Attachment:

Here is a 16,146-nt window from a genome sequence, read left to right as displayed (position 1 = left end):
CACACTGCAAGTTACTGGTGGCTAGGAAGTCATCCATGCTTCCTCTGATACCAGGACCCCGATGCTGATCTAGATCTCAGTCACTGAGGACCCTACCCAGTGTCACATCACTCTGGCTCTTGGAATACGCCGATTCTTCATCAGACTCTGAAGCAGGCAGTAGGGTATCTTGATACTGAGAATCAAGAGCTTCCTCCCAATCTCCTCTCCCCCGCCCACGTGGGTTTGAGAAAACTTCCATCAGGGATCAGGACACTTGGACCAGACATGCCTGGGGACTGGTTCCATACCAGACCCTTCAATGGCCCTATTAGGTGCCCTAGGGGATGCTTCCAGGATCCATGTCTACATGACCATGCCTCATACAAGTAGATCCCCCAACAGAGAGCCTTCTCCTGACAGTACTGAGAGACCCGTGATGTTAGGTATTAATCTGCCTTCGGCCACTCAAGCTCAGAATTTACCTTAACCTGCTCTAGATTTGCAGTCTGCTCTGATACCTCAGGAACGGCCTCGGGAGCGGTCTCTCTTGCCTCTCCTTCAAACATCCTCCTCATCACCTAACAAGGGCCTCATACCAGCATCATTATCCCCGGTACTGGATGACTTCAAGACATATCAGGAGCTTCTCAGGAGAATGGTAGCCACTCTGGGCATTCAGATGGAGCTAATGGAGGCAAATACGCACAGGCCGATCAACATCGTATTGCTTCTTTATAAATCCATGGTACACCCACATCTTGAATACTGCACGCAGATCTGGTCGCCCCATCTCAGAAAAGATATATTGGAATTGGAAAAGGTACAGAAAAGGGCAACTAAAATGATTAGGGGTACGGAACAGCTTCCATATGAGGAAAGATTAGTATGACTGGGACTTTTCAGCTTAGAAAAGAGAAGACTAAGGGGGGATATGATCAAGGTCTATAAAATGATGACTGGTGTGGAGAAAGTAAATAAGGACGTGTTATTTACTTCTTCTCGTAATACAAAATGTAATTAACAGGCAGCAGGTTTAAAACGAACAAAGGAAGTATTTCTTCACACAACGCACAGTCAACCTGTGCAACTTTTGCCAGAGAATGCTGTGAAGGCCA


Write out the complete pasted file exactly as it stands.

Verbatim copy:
Here is a 16,146-nt window from a genome sequence, read left to right as displayed (position 1 = left end):
CACACTGCAAGTTACTGGTGGCTAGGAAGTCATCCATGCTTCCTCTGATACCAGGACCCCGATGCTGATCTAGATCTCAGTCACTGAGGACCCTACCCAGTGTCACATCACTCTGGCTCTTGGAATACGCCGATTCTTCATCAGACTCTGAAGCAGGCAGTAGGGTATCTTGATACTGAGAATCAAGAGCTTCCTCCCAATCTCCTCTCCCCCGCCCACGTGGGTTTGAGAAAACTTCCATCAGGGATCAGGACACTTGGACCAGACATGCCTGGGGACTGGTTCCATACCAGACCCTTCAATGGCCCTATTAGGTGCCCTAGGGGATGCTTCCAGGATCCATGTCTACATGACCATGCCTCATACAAGTAGATCCCCCAACAGAGAGCCTTCTCCTGACAGTACTGAGAGACCCGTGATGTTAGGTATTAATCTGCCTTCGGCCACTCAAGCTCAGAATTTACCTTAACCTGCTCTAGATTTGCAGTCTGCTCTGATACCTCAGGAACGGCCTCGGGAGCGGTCTCTCTTGCCTCTCCTTCAAACATCCTCCTCATCACCTAACAAGGGCCTCATACCAGCATCATTATCCCCGGTACTGGATGACTTCAAGACATATCAGGAGCTTCTCAGGAGAATGGTAGCCACTCTGGGCATTCAGATGGAGCTAATGGAGGCAAATACGCACAGGCCGATCAACATCGTATTGCTTCTTTATAAATCCATGGTACACCCACATCTTGAATACTGCACGCAGATCTGGTCGCCCCATCTCAGAAAAGATATATTGGAATTGGAAAAGGTACAGAAAAGGGCAACTAAAATGATTAGGGGTACGGAACAGCTTCCATATGAGGAAAGATTAGTATGACTGGGACTTTTCAGCTTAGAAAAGAGAAGACTAAGGGGGGATATGATCAAGGTCTATAAAATGATGACTGGTGTGGAGAAAGTAAATAAGGACGTGTTATTTACTTCTTCTCGTAATACAAAATGTAATTAACAGGCAGCAGGTTTAAAACGAACAAAGGAAGTATTTCTTCACACAACGCACAGTCAACCTGTGCAACTTTTGCCAGAGAATGCTGTGAAGGCCA